Tuesday September 7, 2021. The long-awaited day. The day we’ve been dreaming about since February 2020 when our ticket purchase was confirmed. The day Harry Styles becomes an actual person, and not this celebrity so far out of our reach. The day Harry Styles is in the same state as I am and will be in the same building as I am. The plan for this day was simple: go to my first class, my sister will ride the bus from her high school and meet me at the UMC in Boulder for lunch at noon, and after eating and doing homework, we were to ride the FF1 to Union Station in Denver, then the W line to Ball Arena, and then wait. And wait we did. We arrived two hours before the doors opened, and four hours before the concert even began.
We had assigned seats, so there wasn’t any need to wait in line. Instead, we walked around and people watched. The level of thought put into every single outfit I saw was insane. Make-up was on point, clothes meticulously arranged, different styles matching different songs and vibes. There were rockers, wearing black leather jackets, tight leather pants, and right red tops. There were soft flowers, wearing pastels and flowy clothes. There were sparkles and bright colors and so much expression in every single person. We were all so different yet the same. We all fit in, but we each stood out at the same time.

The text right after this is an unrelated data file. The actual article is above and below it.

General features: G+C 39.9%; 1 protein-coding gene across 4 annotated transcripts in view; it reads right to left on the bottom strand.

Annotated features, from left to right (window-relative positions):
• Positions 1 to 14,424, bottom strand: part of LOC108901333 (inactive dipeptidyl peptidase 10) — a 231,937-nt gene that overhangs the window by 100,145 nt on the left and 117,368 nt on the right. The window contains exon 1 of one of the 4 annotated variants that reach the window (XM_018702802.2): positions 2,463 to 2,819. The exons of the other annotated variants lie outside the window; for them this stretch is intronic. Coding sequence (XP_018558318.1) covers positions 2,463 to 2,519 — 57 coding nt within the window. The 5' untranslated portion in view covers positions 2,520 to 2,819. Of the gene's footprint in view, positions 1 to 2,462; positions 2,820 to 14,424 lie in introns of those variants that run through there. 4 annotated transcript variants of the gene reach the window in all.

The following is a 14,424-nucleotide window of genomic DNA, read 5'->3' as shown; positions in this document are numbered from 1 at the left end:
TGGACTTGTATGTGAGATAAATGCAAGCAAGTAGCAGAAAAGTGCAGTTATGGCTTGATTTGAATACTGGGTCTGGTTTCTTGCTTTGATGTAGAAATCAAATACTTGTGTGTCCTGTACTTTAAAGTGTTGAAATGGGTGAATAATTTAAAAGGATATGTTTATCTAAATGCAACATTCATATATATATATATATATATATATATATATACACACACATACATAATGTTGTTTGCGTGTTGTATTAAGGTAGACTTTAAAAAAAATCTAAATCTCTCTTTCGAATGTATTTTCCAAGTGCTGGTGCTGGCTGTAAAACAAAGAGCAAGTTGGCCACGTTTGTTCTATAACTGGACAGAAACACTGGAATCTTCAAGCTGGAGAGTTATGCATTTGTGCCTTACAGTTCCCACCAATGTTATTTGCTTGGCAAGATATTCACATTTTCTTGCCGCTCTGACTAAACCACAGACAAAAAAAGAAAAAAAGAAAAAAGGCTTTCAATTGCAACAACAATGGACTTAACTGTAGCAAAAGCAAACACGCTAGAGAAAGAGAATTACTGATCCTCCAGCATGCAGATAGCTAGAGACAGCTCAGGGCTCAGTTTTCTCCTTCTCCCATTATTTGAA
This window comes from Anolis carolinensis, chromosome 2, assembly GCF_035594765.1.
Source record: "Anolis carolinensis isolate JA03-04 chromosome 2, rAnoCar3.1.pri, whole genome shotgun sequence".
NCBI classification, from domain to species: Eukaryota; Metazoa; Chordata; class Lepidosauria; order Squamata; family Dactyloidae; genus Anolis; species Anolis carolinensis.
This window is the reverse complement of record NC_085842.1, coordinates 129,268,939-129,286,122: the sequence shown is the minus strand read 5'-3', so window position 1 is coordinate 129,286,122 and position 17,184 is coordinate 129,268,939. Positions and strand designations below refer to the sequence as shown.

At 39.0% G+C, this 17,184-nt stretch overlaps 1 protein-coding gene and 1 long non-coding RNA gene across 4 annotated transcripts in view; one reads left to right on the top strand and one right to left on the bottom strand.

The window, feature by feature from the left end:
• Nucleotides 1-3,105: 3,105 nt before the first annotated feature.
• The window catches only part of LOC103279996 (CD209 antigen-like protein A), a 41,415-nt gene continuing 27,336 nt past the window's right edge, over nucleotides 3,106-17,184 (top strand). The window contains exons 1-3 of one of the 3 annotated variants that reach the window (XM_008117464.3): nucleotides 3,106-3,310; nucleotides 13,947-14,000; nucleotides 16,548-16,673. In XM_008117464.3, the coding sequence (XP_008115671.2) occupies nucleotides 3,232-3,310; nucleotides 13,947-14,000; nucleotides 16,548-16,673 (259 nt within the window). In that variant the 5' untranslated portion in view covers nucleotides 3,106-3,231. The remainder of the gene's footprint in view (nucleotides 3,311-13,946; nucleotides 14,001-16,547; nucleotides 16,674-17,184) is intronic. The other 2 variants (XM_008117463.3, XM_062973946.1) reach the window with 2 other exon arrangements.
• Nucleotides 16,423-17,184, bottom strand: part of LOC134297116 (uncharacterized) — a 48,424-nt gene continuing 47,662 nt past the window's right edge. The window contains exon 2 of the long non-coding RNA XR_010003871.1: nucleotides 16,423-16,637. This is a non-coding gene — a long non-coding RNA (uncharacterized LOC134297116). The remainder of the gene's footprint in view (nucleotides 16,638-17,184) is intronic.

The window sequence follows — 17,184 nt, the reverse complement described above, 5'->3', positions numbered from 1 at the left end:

We walked around Denver, killing time, and by 6:15 p.m., we were back at the arena. My sister and I had checked in earlier, so we walked past the long check-in line and right inside, through the metal detectors and up the escalator. We walked all the way to section 110, down to seats 11 and 12. Right in front of the stage.
The night is a blur of screaming, of dancing and of Harry Styles. His bright red pants, his brown curly hair, and his British accent was all that was needed to drive everyone insane. And as soon as he started singing, we all lost it. A year and a half of quarantine and isolation and social distancing made this experience all the more surreal. Every single person in the stadium had been waiting for this moment. We all shared the same fear and uncertainty of COVID-19 and every variant it will bring, but for a few hours in the night, we were here.
I was as mesmerized by the show as I was by the full arena. There was not a single empty seat, and we all sang “To Be So Lonely” together.